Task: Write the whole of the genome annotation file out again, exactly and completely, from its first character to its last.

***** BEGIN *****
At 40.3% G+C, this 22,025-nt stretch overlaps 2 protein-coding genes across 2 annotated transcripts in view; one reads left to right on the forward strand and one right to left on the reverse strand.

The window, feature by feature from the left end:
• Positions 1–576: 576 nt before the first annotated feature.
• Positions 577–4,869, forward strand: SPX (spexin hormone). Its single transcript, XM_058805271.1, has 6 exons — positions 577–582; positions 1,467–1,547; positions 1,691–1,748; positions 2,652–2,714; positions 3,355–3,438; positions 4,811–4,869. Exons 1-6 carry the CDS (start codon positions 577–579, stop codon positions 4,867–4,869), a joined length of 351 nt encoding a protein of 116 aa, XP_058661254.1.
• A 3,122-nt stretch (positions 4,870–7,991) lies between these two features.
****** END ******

At 40.3% G+C, this 22,025-nt stretch overlaps 2 protein-coding genes across 2 annotated transcripts in view; one reads left to right on the forward strand and one right to left on the reverse strand.

The window, feature by feature from the left end:
• Positions 1–576: 576 nt before the first annotated feature.
• Positions 577–4,869, forward strand: SPX (spexin hormone). Its single transcript, XM_058805271.1, has 6 exons — positions 577–582; positions 1,467–1,547; positions 1,691–1,748; positions 2,652–2,714; positions 3,355–3,438; positions 4,811–4,869. Exons 1-6 carry the CDS (start codon positions 577–579, stop codon positions 4,867–4,869), a joined length of 351 nt encoding a protein of 116 aa, XP_058661254.1.
• A 3,122-nt stretch (positions 4,870–7,991) lies between these two features.